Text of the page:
Once upon a time in a far away place there was a socket...
The term socket has different interpretations, to those on the left in the network world it usually refers to a Berkely sockets aka socket(AF_INET, _ ... ) send/recv.
To those on the right in LSI land it means a place where you plug in an ASIC. Today we`re talking about the latter, the space where you plug in (usually) a CPU.
Recently faced an unusual timing problem - a bit of code was taking negative 1 to 10 usecs. Under other circumstances would have been delighted the code was running so fast yet nature being the stubborn SOB that it is, prohibits such things... atleast outside the Physics department.
It got me thinking, questioning every aspect of the code and hardware with one nagging question popping up.
Is the cycle counter between two sockets synchronized?
Its well known and documented that in a post Nehalam age the intel cycle counter is rock solid, invariant to power states, between cores and also immune to turbo boost, the latter being a pain the ass if you really want to count cycles. Why does it always tick over at the frequency rate listed on the box ? seems the Nehalam intel designers decided rdtsc & friends should be based on a clock in the creatively named "UnCore" which sits way out near the IO logic, thus centralized and the same for all cores.
rdtsc on a single cpu socket machine has been a trusted friend since the good ol Pentium 90 days but never tested its behaviour between cpu sockets. Yet is it syncrhonized between two cpu sockets? the short answer is, yes it is very well synchronized between cpu sockets as mentioned in various placed. However ... being the skeptical person I am - don`t believe writings on teh itnerwebz (such as this blog!) and so..... a test.
The test is simple, run 2 hardware threads(HWT) on 2 different sockets. Each HWT will update a shared cycle counter in memory. The expected result is, the local HWT cycle counter should *always* be greater than the memory value.
Why ? example case 1
Cycle | HWT 0 | HWT 1
0 | sample |
1 | write to memory |
2 | | sample
3 | | write to memory
Or the perverse edge case
Cycle | HWT 0 | HWT 1
0 | sample | sample
1 | write to memory | write to memory
2 | |
**1 - in the smallest font possible hoping no one will read this... the test fails when the 64b cycle counter overflows
**2 - yes im completely delusion to think the above is anything close to the voodoo magic that goes on inside a real intel cpu
Presuming the cycle counter is synchronized then every time we sample the cycle counter, the counter will be higher than whats written in memory - because whats in memory is a past cycle count, which by definition is less than the current count.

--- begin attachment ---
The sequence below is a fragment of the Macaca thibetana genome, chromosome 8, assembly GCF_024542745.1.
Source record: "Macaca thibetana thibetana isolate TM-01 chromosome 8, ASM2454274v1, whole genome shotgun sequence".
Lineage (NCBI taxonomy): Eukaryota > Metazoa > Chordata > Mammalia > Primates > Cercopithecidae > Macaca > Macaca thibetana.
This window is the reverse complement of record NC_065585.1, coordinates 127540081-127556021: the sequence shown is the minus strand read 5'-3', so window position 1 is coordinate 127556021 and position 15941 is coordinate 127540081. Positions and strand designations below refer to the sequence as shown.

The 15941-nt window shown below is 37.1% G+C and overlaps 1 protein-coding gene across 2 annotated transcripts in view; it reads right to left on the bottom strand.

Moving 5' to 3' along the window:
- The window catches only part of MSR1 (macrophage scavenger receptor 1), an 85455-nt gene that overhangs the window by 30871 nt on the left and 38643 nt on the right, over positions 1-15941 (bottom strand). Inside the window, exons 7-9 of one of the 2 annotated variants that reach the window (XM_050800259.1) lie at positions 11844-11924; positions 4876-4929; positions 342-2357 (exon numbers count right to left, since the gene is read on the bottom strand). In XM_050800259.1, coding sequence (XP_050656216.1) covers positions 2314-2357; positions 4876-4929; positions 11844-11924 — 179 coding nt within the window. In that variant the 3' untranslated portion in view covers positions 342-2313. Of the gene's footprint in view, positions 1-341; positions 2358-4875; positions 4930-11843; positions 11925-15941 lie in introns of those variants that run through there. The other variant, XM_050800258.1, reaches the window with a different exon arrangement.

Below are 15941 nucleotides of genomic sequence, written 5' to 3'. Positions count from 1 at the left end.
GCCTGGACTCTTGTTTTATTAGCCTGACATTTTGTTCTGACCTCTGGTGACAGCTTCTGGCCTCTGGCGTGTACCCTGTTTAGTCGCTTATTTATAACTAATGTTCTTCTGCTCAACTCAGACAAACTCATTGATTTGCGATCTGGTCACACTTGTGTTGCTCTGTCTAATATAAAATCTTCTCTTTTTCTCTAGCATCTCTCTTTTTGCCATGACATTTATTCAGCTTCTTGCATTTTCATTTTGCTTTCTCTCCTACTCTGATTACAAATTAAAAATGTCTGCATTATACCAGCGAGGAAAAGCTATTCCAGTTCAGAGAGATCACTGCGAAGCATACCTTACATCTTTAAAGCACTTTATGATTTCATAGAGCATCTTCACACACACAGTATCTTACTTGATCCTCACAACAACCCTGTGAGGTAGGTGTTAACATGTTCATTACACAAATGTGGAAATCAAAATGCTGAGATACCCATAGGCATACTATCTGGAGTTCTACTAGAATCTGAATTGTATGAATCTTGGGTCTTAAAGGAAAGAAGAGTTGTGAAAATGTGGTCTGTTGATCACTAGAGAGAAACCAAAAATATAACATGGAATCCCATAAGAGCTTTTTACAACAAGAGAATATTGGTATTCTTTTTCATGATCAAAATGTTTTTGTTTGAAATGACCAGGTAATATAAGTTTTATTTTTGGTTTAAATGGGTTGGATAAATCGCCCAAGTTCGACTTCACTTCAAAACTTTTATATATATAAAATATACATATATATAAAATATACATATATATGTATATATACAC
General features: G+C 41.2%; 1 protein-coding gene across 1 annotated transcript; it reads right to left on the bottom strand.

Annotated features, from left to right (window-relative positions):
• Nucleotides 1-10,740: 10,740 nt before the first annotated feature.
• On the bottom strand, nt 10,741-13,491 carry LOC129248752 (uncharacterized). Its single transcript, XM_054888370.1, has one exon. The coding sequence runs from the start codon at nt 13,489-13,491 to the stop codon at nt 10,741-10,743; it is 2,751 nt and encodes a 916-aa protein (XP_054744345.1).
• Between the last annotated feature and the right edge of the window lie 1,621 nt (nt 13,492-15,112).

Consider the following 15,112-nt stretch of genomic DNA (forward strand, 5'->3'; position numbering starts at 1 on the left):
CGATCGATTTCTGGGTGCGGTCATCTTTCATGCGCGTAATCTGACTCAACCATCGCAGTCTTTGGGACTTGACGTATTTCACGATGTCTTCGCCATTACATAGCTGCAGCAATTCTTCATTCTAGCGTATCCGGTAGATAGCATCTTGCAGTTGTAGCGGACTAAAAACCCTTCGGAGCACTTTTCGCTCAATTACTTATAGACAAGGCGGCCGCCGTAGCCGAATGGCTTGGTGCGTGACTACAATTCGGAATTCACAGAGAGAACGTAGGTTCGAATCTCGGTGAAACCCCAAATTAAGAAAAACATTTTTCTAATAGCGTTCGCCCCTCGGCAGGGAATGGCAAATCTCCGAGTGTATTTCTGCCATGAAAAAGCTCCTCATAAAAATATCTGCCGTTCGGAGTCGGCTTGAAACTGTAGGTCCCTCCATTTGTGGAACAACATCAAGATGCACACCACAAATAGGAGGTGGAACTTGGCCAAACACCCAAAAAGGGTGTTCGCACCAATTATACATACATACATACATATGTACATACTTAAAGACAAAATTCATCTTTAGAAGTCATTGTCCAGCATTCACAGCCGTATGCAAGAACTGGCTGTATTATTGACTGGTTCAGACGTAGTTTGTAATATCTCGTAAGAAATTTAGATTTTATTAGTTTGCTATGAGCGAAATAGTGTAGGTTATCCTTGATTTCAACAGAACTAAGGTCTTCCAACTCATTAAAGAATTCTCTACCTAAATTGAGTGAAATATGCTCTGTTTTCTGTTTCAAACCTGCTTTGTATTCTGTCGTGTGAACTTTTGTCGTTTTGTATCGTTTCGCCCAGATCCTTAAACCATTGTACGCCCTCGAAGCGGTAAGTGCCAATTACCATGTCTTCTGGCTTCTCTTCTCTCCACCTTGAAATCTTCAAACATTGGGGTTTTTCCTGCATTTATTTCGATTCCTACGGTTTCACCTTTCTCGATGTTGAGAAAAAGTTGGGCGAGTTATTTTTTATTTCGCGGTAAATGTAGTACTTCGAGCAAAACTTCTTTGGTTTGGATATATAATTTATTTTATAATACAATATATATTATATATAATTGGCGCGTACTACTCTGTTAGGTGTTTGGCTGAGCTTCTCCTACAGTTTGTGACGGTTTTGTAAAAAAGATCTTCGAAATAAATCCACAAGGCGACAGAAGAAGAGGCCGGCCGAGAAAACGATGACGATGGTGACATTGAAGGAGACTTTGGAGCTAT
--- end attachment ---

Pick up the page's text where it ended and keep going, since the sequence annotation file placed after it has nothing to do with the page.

in code (g_tsc is the shared memory value)
u64 memory_tsc = g_tsc;
u64 tsc = rdtsc();
s64 dtsc = tsc - memory_tsc;
assert(dtsc >= 0);
This works if the two cycle counters (one for HWT 0, one for HWT 1) are synchronized and fails otherwise. There is a problem tho... if we run this as is, it fails.
Theres 3 (possibly more?) reasons why
1) cycle counters are not perfectly synchronized
2) x86 micro architecture is re-ordering the memory operations
3) compiler re-ordered the load.
Checked the asm and 3) is not true thus suspect 2) as x86 is notorious for its (very) relaxed memory ordering so we modify the above slightly by adding an lfence instruction. What this does is serializes all memory loads (but not stores) with respect to the current instruction fetch stream - creating a barrier of some sort.
After this is added the program runs perfectly, thus conclude the cycle counter between sockets is perfectly synchronized, or closely synchronized.
Now we know their closely synchronized, the question is how close and does it explain my negative 10usec. To do this we run a histogram on what that delta between the cycle counter and the memory value which shows a range of 100-200 cycles, which at 3ghz is at most 66.66nses, likely the QPI cost between sockets. All in all thats pretty tight.
The down side, this was classic tunnel vision and not the cause of my negative latency number. The real cause was something way up the stack and far to embarrassing to write about here.!